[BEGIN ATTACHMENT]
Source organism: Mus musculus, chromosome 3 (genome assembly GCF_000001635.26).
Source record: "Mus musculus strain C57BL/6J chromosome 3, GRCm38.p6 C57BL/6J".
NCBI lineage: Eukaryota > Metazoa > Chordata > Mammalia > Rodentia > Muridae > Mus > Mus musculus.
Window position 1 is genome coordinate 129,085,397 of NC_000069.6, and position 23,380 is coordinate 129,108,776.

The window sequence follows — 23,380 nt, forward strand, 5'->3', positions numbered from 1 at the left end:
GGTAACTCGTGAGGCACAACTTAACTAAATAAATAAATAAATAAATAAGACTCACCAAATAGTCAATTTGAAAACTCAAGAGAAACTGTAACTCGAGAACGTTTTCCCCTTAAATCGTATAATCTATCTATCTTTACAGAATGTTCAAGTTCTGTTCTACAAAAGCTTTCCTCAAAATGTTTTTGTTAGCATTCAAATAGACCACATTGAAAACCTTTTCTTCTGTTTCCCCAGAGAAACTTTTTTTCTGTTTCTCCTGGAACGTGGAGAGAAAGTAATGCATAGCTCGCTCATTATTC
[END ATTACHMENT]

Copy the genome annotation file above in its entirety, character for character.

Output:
Source organism: Mus musculus, chromosome 3 (genome assembly GCF_000001635.26).
Source record: "Mus musculus strain C57BL/6J chromosome 3, GRCm38.p6 C57BL/6J".
NCBI lineage: Eukaryota > Metazoa > Chordata > Mammalia > Rodentia > Muridae > Mus > Mus musculus.
Window position 1 is genome coordinate 129,085,397 of NC_000069.6, and position 23,380 is coordinate 129,108,776.

The window sequence follows — 23,380 nt, forward strand, 5'->3', positions numbered from 1 at the left end:
GGTAACTCGTGAGGCACAACTTAACTAAATAAATAAATAAATAAATAAGACTCACCAAATAGTCAATTTGAAAACTCAAGAGAAACTGTAACTCGAGAACGTTTTCCCCTTAAATCGTATAATCTATCTATCTTTACAGAATGTTCAAGTTCTGTTCTACAAAAGCTTTCCTCAAAATGTTTTTGTTAGCATTCAAATAGACCACATTGAAAACCTTTTCTTCTGTTTCCCCAGAGAAACTTTTTTTCTGTTTCTCCTGGAACGTGGAGAGAAAGTAATGCATAGCTCGCTCATTATTC